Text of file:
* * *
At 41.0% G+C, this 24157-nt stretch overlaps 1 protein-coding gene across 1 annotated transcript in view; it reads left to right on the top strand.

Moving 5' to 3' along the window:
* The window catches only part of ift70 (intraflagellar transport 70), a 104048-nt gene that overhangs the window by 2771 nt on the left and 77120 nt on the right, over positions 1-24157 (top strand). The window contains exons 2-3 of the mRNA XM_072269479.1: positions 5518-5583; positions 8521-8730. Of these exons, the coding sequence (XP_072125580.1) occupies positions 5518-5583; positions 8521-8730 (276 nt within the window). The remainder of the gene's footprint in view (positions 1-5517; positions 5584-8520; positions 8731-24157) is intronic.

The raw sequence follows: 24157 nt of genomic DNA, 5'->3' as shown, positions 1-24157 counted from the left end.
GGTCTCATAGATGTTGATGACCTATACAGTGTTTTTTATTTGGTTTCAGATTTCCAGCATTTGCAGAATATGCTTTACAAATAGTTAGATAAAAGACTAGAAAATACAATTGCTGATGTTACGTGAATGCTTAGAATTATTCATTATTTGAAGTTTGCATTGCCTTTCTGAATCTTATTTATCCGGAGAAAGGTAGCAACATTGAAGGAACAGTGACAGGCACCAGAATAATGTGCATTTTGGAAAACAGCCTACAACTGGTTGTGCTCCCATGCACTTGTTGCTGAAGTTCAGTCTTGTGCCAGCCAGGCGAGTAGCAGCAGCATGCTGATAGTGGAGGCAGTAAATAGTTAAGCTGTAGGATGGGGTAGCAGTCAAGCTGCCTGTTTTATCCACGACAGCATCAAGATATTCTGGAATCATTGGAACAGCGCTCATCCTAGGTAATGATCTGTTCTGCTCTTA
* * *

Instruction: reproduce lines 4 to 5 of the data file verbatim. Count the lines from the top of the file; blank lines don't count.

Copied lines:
The raw sequence follows: 24157 nt of genomic DNA, 5'->3' as shown, positions 1-24157 counted from the left end.
GGTCTCATAGATGTTGATGACCTATACAGTGTTTTTTATTTGGTTTCAGATTTCCAGCATTTGCAGAATATGCTTTACAAATAGTTAGATAAAAGACTAGAAAATACAATTGCTGATGTTACGTGAATGCTTAGAATTATTCATTATTTGAAGTTTGCATTGCCTTTCTGAATCTTATTTATCCGGAGAAAGGTAGCAACATTGAAGGAACAGTGACAGGCACCAGAATAATGTGCATTTTGGAAAACAGCCTACAACTGGTTGTGCTCCCATGCACTTGTTGCTGAAGTTCAGTCTTGTGCCAGCCAGGCGAGTAGCAGCAGCATGCTGATAGTGGAGGCAGTAAATAGTTAAGCTGTAGGATGGGGTAGCAGTCAAGCTGCCTGTTTTATCCACGACAGCATCAAGATATTCTGGAATCATTGGAACAGCGCTCATCCTAGGTAATGATCTGTTCTGCTCTTA